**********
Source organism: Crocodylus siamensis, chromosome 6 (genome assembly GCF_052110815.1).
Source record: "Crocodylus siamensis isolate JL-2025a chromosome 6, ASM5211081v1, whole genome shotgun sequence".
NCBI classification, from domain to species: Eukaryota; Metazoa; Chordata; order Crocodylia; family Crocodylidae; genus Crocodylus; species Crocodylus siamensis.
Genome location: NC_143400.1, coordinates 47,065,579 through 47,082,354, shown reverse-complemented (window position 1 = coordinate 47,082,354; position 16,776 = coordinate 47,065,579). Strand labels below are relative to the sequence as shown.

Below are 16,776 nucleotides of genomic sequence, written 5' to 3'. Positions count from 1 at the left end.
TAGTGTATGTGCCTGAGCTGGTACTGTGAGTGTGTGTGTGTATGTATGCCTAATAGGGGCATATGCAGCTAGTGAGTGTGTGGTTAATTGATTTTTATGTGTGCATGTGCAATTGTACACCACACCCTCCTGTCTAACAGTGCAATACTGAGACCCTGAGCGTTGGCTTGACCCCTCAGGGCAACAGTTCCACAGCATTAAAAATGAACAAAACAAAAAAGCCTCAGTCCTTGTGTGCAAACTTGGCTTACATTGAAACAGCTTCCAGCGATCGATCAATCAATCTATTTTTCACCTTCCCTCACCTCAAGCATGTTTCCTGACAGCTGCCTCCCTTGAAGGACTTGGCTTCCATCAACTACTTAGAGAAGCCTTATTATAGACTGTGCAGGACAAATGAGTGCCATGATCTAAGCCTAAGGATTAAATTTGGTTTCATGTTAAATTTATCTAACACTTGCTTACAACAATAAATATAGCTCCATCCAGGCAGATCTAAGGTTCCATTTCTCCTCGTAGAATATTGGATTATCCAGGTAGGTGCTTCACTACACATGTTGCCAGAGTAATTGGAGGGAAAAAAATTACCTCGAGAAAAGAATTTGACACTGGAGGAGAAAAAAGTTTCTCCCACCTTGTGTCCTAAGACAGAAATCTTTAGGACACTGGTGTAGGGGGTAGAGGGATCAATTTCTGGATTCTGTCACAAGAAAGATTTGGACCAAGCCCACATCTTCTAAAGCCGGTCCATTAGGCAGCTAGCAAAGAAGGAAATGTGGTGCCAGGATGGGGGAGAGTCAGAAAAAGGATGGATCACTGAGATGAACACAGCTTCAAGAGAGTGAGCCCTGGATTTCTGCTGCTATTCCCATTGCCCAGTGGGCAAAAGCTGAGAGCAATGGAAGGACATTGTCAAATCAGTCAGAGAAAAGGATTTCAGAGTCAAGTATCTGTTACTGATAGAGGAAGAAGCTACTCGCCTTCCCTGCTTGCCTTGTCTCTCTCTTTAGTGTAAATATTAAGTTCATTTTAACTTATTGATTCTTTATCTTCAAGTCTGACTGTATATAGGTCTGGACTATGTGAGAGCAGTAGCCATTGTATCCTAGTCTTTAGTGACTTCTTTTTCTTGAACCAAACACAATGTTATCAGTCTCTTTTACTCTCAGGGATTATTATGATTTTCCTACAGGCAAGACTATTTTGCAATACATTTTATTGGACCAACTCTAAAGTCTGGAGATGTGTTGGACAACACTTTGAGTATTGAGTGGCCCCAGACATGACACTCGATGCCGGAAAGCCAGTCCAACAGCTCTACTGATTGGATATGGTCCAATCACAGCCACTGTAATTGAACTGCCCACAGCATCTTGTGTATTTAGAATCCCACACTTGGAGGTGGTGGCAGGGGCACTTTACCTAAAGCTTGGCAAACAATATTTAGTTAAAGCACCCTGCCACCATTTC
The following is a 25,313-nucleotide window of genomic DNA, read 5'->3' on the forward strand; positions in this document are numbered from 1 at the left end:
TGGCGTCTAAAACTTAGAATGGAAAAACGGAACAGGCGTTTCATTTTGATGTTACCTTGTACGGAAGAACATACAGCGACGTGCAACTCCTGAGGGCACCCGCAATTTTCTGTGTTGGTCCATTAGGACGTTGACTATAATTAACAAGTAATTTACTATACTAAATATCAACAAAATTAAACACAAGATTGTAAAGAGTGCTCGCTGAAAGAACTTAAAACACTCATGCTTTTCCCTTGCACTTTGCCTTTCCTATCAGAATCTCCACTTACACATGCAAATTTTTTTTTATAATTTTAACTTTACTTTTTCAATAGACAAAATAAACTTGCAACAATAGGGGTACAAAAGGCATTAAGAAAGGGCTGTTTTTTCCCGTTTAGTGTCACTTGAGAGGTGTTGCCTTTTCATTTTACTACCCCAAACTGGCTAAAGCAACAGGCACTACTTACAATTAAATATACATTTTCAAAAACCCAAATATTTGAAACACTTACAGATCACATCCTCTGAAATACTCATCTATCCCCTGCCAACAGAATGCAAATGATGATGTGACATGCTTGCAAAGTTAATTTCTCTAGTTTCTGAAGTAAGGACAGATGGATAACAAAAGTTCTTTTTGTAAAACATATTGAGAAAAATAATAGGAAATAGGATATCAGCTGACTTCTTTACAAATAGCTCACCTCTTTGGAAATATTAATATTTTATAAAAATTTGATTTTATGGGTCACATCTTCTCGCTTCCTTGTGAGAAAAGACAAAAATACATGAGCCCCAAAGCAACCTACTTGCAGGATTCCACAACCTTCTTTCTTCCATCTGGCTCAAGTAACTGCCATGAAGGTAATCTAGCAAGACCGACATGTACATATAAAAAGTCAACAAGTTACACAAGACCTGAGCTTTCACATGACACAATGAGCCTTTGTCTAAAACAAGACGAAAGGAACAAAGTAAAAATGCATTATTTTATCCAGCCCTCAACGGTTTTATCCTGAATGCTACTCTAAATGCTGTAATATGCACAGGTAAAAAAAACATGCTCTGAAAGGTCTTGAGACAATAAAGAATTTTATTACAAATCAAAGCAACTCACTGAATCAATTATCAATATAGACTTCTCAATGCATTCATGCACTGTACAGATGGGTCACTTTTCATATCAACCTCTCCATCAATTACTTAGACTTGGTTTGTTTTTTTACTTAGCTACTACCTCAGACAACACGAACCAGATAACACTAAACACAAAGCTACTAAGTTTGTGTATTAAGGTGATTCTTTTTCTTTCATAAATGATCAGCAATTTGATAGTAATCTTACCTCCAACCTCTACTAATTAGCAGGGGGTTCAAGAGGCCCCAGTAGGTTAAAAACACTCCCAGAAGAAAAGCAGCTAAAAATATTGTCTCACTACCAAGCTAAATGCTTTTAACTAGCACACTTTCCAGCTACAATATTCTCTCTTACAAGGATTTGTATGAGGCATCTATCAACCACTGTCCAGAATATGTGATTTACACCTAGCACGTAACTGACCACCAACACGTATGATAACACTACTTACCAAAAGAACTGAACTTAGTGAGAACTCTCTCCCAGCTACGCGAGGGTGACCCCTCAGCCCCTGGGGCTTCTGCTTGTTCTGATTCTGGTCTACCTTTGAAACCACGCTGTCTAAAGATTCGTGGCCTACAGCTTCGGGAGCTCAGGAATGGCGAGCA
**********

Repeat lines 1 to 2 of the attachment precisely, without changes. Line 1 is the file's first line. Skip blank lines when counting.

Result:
Source organism: Crocodylus siamensis, chromosome 6 (genome assembly GCF_052110815.1).
Source record: "Crocodylus siamensis isolate JL-2025a chromosome 6, ASM5211081v1, whole genome shotgun sequence".